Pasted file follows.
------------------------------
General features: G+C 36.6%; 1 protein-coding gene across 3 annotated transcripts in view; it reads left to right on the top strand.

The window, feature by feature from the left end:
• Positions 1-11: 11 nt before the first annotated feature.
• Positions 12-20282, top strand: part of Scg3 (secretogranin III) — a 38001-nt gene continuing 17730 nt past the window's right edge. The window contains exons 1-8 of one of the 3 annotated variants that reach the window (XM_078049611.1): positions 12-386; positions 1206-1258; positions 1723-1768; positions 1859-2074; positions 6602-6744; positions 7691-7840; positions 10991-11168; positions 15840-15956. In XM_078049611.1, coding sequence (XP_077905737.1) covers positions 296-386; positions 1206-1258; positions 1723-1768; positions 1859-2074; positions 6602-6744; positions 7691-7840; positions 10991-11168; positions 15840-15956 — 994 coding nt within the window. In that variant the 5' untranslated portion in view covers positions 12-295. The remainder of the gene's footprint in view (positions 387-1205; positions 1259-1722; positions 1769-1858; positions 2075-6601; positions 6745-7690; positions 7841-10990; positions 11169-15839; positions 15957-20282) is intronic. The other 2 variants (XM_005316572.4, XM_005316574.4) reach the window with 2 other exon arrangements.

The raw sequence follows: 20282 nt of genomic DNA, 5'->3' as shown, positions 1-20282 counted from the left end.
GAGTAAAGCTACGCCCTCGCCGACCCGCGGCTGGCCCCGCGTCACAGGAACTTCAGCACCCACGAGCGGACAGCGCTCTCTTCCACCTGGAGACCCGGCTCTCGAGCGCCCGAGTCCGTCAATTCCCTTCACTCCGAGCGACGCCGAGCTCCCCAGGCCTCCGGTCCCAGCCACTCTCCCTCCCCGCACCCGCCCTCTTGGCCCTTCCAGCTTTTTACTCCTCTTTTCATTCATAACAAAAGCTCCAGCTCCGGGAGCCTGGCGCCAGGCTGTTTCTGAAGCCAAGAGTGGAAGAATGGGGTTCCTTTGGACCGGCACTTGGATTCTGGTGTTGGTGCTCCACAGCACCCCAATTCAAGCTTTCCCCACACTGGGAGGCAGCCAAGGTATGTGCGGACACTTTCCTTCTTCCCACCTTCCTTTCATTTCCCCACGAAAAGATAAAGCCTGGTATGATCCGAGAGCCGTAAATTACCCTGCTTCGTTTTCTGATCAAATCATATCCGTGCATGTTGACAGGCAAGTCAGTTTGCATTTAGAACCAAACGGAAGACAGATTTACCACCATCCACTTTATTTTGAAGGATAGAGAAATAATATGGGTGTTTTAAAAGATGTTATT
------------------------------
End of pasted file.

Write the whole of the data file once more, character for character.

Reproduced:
General features: G+C 36.6%; 1 protein-coding gene across 3 annotated transcripts in view; it reads left to right on the top strand.

The window, feature by feature from the left end:
• Positions 1-11: 11 nt before the first annotated feature.
• Positions 12-20282, top strand: part of Scg3 (secretogranin III) — a 38001-nt gene continuing 17730 nt past the window's right edge. The window contains exons 1-8 of one of the 3 annotated variants that reach the window (XM_078049611.1): positions 12-386; positions 1206-1258; positions 1723-1768; positions 1859-2074; positions 6602-6744; positions 7691-7840; positions 10991-11168; positions 15840-15956. In XM_078049611.1, coding sequence (XP_077905737.1) covers positions 296-386; positions 1206-1258; positions 1723-1768; positions 1859-2074; positions 6602-6744; positions 7691-7840; positions 10991-11168; positions 15840-15956 — 994 coding nt within the window. In that variant the 5' untranslated portion in view covers positions 12-295. The remainder of the gene's footprint in view (positions 387-1205; positions 1259-1722; positions 1769-1858; positions 2075-6601; positions 6745-7690; positions 7841-10990; positions 11169-15839; positions 15957-20282) is intronic. The other 2 variants (XM_005316572.4, XM_005316574.4) reach the window with 2 other exon arrangements.

The raw sequence follows: 20282 nt of genomic DNA, 5'->3' as shown, positions 1-20282 counted from the left end.
GAGTAAAGCTACGCCCTCGCCGACCCGCGGCTGGCCCCGCGTCACAGGAACTTCAGCACCCACGAGCGGACAGCGCTCTCTTCCACCTGGAGACCCGGCTCTCGAGCGCCCGAGTCCGTCAATTCCCTTCACTCCGAGCGACGCCGAGCTCCCCAGGCCTCCGGTCCCAGCCACTCTCCCTCCCCGCACCCGCCCTCTTGGCCCTTCCAGCTTTTTACTCCTCTTTTCATTCATAACAAAAGCTCCAGCTCCGGGAGCCTGGCGCCAGGCTGTTTCTGAAGCCAAGAGTGGAAGAATGGGGTTCCTTTGGACCGGCACTTGGATTCTGGTGTTGGTGCTCCACAGCACCCCAATTCAAGCTTTCCCCACACTGGGAGGCAGCCAAGGTATGTGCGGACACTTTCCTTCTTCCCACCTTCCTTTCATTTCCCCACGAAAAGATAAAGCCTGGTATGATCCGAGAGCCGTAAATTACCCTGCTTCGTTTTCTGATCAAATCATATCCGTGCATGTTGACAGGCAAGTCAGTTTGCATTTAGAACCAAACGGAAGACAGATTTACCACCATCCACTTTATTTTGAAGGATAGAGAAATAATATGGGTGTTTTAAAAGATGTTATT